ACDSee is the kind of application that has been around for years, launching version after version. It began as a fast, simple image viewer and has now evolved into a heavyweight program with lots of tools – indeed, this is exactly what ACDSee has been criticised for of late. In any case, let’s take a closer look and see what lies behind this classic image viewer.
Firstly, you must go through a quite lengthy installation process, which involves providing an email address to unlock the trial if you want to use it for 30 days instead of the 7 allowed by default. The installation also includes the Yahoo! Toolbar but fortunately you can skip this if you don’t want it added to your web browser.
ACDSee sports a quite cluttered interface which is divided into several windows: the directory tree structure on the left, the selected folder’s contents in the central pane and a handy options menu on the right to categorize and rate your pictures. The first time you launch the program, it automatically scans your hard drive in search of images, a process that may take a while if you’re a photo junkie and your hard drive looks like an offline Flickr.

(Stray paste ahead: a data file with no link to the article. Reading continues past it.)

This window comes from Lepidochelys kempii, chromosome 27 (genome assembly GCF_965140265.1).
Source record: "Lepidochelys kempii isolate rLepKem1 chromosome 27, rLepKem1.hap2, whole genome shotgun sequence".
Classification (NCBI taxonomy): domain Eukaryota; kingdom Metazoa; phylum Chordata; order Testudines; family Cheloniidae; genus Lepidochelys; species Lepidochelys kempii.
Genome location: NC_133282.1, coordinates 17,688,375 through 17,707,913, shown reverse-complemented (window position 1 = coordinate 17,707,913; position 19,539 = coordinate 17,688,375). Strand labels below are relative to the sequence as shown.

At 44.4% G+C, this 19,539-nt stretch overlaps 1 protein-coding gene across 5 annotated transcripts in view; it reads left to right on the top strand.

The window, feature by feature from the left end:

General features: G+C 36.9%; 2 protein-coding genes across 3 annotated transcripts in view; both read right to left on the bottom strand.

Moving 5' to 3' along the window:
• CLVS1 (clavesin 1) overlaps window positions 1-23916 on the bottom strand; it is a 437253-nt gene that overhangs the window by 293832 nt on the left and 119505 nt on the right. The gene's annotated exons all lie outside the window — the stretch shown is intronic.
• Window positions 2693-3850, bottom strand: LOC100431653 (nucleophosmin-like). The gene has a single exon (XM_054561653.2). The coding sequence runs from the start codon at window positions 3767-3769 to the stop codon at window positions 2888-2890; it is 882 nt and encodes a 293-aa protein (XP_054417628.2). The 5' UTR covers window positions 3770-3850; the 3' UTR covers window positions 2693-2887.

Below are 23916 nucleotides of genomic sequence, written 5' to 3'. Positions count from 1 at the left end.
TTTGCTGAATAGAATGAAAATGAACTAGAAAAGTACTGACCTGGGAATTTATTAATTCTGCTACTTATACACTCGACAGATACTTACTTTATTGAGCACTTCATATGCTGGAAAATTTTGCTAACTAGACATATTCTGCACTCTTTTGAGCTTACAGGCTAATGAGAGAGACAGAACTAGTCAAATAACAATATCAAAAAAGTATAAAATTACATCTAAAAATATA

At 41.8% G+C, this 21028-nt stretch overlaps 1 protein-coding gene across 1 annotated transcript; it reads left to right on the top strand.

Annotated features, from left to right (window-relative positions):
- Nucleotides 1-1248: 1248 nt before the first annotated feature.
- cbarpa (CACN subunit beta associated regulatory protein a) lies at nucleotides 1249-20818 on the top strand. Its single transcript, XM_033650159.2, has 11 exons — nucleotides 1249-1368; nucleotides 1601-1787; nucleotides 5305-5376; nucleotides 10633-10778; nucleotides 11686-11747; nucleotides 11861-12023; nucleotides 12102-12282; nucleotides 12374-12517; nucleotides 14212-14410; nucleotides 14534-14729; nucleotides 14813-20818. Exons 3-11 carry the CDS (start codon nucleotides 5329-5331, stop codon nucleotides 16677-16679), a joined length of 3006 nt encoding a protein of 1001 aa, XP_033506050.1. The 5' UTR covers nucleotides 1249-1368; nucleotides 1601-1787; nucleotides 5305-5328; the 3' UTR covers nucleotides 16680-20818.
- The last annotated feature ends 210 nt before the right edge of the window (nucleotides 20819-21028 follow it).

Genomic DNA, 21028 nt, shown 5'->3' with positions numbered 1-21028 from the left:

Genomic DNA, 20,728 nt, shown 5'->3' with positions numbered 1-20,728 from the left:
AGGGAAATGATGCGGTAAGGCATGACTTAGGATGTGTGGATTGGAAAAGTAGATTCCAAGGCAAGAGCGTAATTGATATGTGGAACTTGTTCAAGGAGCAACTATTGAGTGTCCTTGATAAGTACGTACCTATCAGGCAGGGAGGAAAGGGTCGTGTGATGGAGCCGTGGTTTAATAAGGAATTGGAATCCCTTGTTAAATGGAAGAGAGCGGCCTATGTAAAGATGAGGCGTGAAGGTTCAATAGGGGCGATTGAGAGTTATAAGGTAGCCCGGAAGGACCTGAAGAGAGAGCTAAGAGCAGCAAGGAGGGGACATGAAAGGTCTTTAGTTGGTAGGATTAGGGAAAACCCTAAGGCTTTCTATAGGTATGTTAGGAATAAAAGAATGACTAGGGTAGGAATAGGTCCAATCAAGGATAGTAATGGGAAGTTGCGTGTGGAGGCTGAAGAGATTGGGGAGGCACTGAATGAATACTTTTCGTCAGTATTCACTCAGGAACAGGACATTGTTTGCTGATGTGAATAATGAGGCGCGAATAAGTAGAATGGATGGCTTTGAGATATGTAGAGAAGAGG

As for organizing photos, ACDSee includes an interesting set of tools that allows you to classify images according to categories (which you can create yourself), ratings and the so-called “auto categories”, based on the image’s EXIF data. There’s also a nice search tool with which you can find any photo on your hard drive in just a few seconds, simply by entering the first few letters of the file’s name. We found this quite handy, as well as the Help system, which seems fairly complete.
As we said before, ACDSee has been criticised for becoming too bloated with unnecessary extra options. However, you can still find useful tools in the edition menu or the create menu. The first one gathers a bunch of basic photo editing utilities such as rotate, flip, resize, crop, red-eye fix, etc. whilst the second one allows you to create a wide range of personal projects with your photos, including slideshows, PDF documents, photo CDs or DVDs and HTML albums.
ACDSee used to be the standard image viewer but in the last few years it has been clearly overtaken by other programs which, despite being simpler, often end up being the user’s choice. In the end, when all you want to do is view photos, you don’t need anything else.